Camping on Moon Island

June, 2008

by Jim Cluett, W1PID

It's been a year since Bill, AB1AV, and I canoed out to
Moon Island on Squam Lake. We had such a fantastic
time (, we
decided to go again. This time it would be an overnight
with plenty of time to operate.

Again we brought Bill's beautiful homemade canoe and
left from the Squam Lakes Assoiciation launching area
in Piper Cove. The day was perfect, though a bit windy.
There were no clouds and temperatures were in the
low 80s.

In the protected bay, the water was smooth. But
once out on the lake, it was a different story. A stiff
Northwest breeze brought small whitecaps to
the lake and made paddling a challenge.

The trip took us slightly more than an hour. The winds
gusted to nearly 20 MPH and water spashed into the canoe
more than a few times. We arrived shortly before
noon and had a quick lunch before putting up antennas.

I used a 33 foot vertical tuned with the little Par Electronics
end-fedz matchbox. Bill put up an 88 foot speaker-wire dipole.
We both used our ATS3 rigs by KD1JV. Bill has a touch-keyer
mounted right on the Altoids tin. He looks like a piano maestro
with his fingers dancing on the rig.

Shortly after setting up, Bill worked VE3VJC near Toronto
on 20 meters. "He says I'm pounding in," Bill called over
to me. Bill then switched to 40 meters and made contacts
with KI4XH in VA and  W9JOB in VA.

The bands were distinctly quiet, but I made several
stateside contacts on 20 meters. First I worked N5XM
in Arkansas. Rick was a 579 and gave me a 569. As soon
as I finished the QSO, W4DF called from VA. "Amazing
QRP sig," Fred sent. "UR 4 watts doing real job."  I got
a call from another VA station, K4JJQ. "UR booming
into Northern VA," sent Jack and we chatted for 10 minutes.
Then I worked another QRPer. Dale KO8L in Cleveland
was a 579 and he gave me the same report. We chatted
for nearly 20 minutes. He was running 5 watts with a loop.
Afterwards Bill worked him too.

It got slack so we took a break to walk around the island.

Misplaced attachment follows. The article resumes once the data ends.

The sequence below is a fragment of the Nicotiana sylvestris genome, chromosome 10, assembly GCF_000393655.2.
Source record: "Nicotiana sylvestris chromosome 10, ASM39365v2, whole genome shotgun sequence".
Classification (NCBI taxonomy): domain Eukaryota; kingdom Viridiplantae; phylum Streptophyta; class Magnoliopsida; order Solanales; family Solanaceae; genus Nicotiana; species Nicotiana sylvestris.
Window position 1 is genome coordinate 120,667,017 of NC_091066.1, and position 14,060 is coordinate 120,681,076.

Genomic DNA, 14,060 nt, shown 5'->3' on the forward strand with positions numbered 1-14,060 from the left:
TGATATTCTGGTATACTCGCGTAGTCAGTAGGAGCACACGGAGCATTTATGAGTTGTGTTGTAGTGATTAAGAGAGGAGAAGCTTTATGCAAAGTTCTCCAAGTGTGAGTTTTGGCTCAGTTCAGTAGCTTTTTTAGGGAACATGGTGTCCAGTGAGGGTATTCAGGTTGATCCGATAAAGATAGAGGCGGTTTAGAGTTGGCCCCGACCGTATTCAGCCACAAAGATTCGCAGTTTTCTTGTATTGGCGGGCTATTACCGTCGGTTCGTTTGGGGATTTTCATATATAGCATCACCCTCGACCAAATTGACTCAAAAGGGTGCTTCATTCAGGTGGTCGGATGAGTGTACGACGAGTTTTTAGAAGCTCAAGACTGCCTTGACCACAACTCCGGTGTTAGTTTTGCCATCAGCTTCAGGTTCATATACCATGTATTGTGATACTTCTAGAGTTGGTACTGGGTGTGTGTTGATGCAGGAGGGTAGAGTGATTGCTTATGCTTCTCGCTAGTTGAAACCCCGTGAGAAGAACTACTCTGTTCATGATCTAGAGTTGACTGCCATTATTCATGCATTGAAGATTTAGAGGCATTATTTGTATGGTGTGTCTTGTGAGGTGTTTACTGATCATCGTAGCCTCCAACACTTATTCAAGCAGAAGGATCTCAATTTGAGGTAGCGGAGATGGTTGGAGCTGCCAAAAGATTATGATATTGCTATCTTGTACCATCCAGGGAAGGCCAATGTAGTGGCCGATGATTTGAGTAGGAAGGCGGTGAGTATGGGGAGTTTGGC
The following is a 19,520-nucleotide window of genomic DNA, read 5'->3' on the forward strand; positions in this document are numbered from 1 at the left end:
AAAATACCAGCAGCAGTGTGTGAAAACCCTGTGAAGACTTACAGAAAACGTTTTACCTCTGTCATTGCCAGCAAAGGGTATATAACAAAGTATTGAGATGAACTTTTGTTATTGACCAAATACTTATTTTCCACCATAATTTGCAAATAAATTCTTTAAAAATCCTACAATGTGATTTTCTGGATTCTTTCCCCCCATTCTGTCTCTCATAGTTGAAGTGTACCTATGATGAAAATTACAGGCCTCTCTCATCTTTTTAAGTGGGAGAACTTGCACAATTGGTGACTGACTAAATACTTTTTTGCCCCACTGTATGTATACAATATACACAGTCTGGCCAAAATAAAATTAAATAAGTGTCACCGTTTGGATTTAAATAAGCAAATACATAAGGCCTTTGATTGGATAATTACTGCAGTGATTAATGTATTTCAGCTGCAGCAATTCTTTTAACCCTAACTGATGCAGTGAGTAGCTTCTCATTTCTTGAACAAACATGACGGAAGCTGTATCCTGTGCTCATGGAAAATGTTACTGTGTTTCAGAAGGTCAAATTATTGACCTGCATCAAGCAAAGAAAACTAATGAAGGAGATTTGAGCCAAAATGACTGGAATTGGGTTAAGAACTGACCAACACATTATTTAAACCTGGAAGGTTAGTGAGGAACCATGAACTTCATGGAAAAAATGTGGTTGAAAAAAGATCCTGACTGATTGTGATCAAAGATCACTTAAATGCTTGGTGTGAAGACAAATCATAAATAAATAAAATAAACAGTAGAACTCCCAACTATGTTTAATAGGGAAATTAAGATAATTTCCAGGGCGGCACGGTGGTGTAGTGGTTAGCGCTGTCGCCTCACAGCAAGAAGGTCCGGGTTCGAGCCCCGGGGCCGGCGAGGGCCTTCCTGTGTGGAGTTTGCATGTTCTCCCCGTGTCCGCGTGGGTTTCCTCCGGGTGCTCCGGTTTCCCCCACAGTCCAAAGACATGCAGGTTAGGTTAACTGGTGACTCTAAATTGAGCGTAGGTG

The views were super.

Bill, who was ahead of me, shouted back to me. "Jim," he called...
"The Hams shared Moon Island with friends and stranger!"
Huh? I followed him around the trail to an old foundation where
he pointed to a plaque.

Little did we know there was a long history of Hams right
here on Moon Island. I hammed it up for the camera in front
of the old foundation. The plaque lies on the ground on the
right front part of the photo.

When I sat down again to operate, it was later in the afternoon
and DX started showing up. I made a quick contact with
ON4ATW in Belgium. I was only a 449 there. Shortly
after that I worked RX6AMV in Russia. Nick gave me a 569.

A highlight of the trip was working Carter, N3AO from
VA. He called Bill on 40 meters in the early evening.
Bill gave Carter some details of our setup and chatted for
a while before I took the key to say hello to my old friend.
What a thrill to work him. I signed: AB1AV/P/QRP/JIM/FUN.

As evening approached we got ready for the VT-NH
CW net on 80 meters. Bill used his 88 and I set up a low
dipole with no feedline and tuned with the Elecraft T-1.
I strung my wires about 4 feet high over low branches.
Bill and I sat facing each other when we checked into the net.
W1ZPB in Massachusetts said we were peaking about an S7.

During the day the winds held the mosquito hordes at bay.
But toward evening the wind died down, and we put on
our long sleeves and deet. Early evening on the lake with the
loons calling back and forth is a pure joy.

The forecast called for a cool night dropping into the 40s.
But the lake moderated temperatures and it didn't drop below
50... perfect for a good night's sleep.

The mosquitos were as hungry as we were at breakfast.
So after a cup of tea and some oatmeal, we decided to
pack up.

The trip back on smooth water only took a half hour. But the
othernight left us with enough memories to last until our
next visit.